From “The Human Condition: A User’s Manual,” by Arnold Kunst
Lincoln's victory speech on winning the Presidency in 1860 is worth considering because it challenges all of us. Here is that speech [and trust me: you've never heard any incoming President say anything remotely similar]:
‘I have been selected to fill an important office for a brief period, and am now, in your eyes, invested with an influence which will soon pass away; but should my administration prove to be a very wicked one, or what is more probably, a very foolish one, if you, the people, are but true to yourselves and to the Constitution, there is but little harm I can do, thank God!’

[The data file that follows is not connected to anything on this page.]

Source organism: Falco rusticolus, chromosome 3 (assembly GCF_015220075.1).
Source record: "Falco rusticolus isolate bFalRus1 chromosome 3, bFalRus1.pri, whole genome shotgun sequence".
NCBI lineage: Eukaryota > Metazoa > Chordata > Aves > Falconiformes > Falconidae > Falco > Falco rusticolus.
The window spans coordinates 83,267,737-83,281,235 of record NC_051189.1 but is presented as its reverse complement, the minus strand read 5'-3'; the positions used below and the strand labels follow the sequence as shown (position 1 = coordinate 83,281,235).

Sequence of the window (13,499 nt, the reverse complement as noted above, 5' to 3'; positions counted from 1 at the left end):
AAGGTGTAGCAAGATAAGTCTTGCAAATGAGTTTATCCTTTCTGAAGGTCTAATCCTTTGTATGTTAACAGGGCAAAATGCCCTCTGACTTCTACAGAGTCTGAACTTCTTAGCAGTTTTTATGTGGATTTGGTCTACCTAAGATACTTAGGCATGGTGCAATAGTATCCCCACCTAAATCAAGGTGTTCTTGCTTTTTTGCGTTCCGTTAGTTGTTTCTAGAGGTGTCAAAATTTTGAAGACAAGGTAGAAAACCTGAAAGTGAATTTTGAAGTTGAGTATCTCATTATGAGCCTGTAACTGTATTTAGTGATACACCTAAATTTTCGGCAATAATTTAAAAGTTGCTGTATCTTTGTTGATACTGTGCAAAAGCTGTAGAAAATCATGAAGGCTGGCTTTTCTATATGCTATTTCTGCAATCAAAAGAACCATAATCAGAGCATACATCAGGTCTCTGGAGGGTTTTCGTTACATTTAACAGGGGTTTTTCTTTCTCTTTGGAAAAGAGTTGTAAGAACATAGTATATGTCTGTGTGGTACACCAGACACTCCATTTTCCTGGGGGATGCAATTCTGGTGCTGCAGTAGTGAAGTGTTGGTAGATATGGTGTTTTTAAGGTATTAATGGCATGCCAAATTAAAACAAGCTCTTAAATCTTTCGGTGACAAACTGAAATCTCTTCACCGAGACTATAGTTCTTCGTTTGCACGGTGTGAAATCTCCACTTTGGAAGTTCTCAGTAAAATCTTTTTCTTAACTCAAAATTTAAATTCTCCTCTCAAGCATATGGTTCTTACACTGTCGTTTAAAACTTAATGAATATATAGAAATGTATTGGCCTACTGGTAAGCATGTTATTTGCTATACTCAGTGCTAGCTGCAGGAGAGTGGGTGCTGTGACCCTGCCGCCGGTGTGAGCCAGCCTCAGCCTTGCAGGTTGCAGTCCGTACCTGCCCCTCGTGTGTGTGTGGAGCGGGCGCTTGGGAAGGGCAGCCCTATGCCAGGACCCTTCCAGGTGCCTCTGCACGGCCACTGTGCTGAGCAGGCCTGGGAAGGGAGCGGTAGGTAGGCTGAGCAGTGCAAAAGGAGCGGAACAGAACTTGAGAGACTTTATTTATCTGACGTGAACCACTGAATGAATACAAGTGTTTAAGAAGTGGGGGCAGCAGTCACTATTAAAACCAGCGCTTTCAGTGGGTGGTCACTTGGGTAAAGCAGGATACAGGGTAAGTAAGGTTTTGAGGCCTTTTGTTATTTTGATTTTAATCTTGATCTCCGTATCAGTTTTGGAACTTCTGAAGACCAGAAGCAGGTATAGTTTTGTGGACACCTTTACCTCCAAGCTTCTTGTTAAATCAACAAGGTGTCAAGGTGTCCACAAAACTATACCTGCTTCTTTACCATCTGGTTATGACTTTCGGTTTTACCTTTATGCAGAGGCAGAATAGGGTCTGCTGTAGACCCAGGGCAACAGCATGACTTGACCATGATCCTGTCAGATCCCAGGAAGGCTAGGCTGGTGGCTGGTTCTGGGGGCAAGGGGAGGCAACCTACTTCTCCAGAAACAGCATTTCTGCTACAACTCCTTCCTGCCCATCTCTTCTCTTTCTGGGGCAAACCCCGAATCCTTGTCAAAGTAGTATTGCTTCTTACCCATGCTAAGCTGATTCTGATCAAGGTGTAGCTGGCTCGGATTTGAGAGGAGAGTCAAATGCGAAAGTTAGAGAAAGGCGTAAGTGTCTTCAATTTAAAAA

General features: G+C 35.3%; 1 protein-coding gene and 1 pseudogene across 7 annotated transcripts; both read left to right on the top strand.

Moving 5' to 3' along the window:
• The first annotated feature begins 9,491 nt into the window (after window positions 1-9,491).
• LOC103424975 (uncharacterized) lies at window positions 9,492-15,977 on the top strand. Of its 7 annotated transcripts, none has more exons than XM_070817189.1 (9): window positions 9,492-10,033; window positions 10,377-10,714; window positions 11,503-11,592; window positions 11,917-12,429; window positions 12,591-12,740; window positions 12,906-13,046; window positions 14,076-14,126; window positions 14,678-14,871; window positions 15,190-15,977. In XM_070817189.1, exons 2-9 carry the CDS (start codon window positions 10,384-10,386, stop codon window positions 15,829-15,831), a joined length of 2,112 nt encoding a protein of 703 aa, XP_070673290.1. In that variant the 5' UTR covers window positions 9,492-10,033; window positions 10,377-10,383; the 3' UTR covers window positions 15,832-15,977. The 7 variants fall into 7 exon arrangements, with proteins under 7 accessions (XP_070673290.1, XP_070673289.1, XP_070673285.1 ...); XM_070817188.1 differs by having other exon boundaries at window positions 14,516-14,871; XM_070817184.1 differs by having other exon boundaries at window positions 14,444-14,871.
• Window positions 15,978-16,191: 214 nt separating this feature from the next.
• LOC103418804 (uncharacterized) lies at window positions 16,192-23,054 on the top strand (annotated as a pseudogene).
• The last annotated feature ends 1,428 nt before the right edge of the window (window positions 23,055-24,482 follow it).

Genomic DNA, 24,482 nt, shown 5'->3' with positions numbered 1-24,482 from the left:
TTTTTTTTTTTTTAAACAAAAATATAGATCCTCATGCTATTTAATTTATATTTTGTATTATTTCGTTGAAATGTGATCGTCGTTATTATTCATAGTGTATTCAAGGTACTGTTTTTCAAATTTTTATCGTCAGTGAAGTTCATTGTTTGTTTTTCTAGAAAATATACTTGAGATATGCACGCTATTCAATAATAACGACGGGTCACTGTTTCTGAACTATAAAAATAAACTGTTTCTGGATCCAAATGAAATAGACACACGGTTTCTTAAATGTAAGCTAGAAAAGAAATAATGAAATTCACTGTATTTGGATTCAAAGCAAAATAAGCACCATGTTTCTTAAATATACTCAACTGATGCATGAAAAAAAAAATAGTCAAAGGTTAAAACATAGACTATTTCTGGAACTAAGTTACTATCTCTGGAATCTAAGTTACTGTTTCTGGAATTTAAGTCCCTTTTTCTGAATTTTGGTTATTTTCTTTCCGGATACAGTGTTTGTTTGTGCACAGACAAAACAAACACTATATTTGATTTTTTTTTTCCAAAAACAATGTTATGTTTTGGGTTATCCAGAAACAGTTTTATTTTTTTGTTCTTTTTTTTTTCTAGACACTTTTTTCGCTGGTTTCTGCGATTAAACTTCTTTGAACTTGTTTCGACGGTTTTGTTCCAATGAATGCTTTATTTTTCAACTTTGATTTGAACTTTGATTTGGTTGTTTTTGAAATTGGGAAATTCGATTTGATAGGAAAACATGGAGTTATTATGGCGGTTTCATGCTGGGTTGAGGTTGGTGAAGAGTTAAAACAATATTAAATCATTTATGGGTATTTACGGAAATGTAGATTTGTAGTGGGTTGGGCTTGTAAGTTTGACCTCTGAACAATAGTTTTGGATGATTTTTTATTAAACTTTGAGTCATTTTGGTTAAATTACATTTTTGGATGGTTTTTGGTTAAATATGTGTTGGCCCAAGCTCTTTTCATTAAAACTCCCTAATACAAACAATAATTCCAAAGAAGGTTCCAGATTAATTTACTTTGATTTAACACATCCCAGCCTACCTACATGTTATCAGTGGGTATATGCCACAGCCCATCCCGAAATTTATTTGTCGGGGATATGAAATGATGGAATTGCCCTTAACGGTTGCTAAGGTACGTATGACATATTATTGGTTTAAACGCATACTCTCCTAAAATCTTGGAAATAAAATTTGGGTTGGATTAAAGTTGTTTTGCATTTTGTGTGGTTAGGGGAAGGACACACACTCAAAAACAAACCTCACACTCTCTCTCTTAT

If truth be told, whichever way you happened to vote in the last election, in
ANY election, every incoming administration faces that same wicked/foolish conundrum. [Goes with the territory.] Maybe your guy won and you are rejoicing with exceeding great joy at the dawn of The New Age, maybe your guy lost and you stand, terrified, on the brink of disaster, in dread of the oncoming Armageddon. Whether or which, it is OUR job to be true to ourselves and to the Constitution; it is OUR job to do whatever it takes to keep harm to a minimum.
And hopefully we can do it in a context that validates the concluding bit to that Lincoln quote: "thank God!"